The city is like an organism, and the swift movement of people and goods is the oxygen that sustains its well-being. When this circulation is inhibited, it significantly compromises the quality of urban life. For example, private cars account for less than one-third of trips in cities worldwide, but are responsible for 73 percent of urban air pollutants. Per capita, private cars generate three times more greenhouse gas emissions than public transport systems like buses. In the last year, the transport sector accounted for 46.9 percent of Brazil’s energy-related carbon dioxide emissions.
Rapid global urbanization comes with the potential to accelerate current climate change trends, and transport emissions may even triple by 2050. In addition to the severe consequences for the global climate, rising greenhouse gas emissions from motor vehicles also have a direct impact on human health. Air pollution contributed to 3.7 million deaths worldwide in 2012. It’s also estimated that urban air pollution contributes to 7,000 premature deaths per year in metropolitan São Paulo and reduces life expectancy by 1.5 years on average.
These challenges require urgent action to reduce the negative public health and environmental impacts of urban transport. One of the main paths for achieving this is through better urban planning and design. The most recent report of the Intergovernmental Panel on Climate Change (IPCC) highlights the importance of building denser cities with mixed land uses to reduce sprawl. To do this, we need to shift to a “3C” model of urban growth: connected, compact, and coordinated. These are the key proposals of transit-oriented development (TOD) strategies, which focus on adapting urban spaces to the scale of pedestrians and cyclists, providing quality, efficient public transport, and designing safe, connected spaces around transit hubs to improve connectivity and accessibility.
Designing efficient, low-carbon cities and transport systems can improve health and the climate. A 2013 EMBARQ study shows that 11 new bus rapid transit (BRT) projects in Mexico, Colombia, China, India, and South Africa have the potential to reduce greenhouse gas emissions by 31.4 million tons over the next 20 years. This amount is equivalent to the annual emissions of more than 6.5 million cars.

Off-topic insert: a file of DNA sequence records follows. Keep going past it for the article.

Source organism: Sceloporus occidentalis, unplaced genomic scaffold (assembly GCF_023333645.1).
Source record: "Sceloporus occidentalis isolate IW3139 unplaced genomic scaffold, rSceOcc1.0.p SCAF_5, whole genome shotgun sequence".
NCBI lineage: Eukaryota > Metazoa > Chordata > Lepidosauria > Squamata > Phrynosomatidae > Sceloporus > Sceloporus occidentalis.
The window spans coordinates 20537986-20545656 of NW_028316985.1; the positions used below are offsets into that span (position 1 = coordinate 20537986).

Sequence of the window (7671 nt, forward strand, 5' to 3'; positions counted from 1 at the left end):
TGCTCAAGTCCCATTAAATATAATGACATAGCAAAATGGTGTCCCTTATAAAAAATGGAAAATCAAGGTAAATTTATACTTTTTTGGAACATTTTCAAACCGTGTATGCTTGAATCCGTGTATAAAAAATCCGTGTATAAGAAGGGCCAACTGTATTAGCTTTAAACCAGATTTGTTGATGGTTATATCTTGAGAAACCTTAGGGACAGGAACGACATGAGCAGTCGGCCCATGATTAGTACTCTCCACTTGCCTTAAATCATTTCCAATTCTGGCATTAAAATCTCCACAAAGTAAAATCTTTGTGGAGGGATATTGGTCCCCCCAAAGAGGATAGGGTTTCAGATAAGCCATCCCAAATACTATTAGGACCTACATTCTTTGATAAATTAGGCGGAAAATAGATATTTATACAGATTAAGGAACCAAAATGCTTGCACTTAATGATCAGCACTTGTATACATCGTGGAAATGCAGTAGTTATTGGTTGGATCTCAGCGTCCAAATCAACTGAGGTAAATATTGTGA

As defined in its National Plan on Climate Change (NPCC), Brazil aims to reduce carbon emissions by between 36.1 percent and 38.9 percent by 2020. To achieve this, the country has an important ally: investment in urban transport infrastructure provided by the Growth Acceleration Program (PAC). More than 80 Brazilian cities now have the opportunity to use federal funding to enhance transport corridors, implement TOD strategies, and in the process improve public health and air quality. It is expected that these investments will prioritize active transport and mass transport systems and help to reverse the country’s trend towards car ownership and motorcycle use.
A study by the Climate Observatory indicates that Brazil could be on track to meet the voluntary emissions reduction commitments outlined in the NPCC, but also signals a worrying increase in energy-related greenhouse gas emissions, mainly due to fossil fuel consumption from transport. While we still face many challenges to shifting planning and investment to a low-carbon path, there are potential solutions at hand. Current negotiations over funding sources that would subsidize the costs of public transport, such as from taxing fossil fuels, can help build cleaner fleets and make sustainable transport more viable in Brazilian cities.
These are the pathways we need to breathe better in our cities.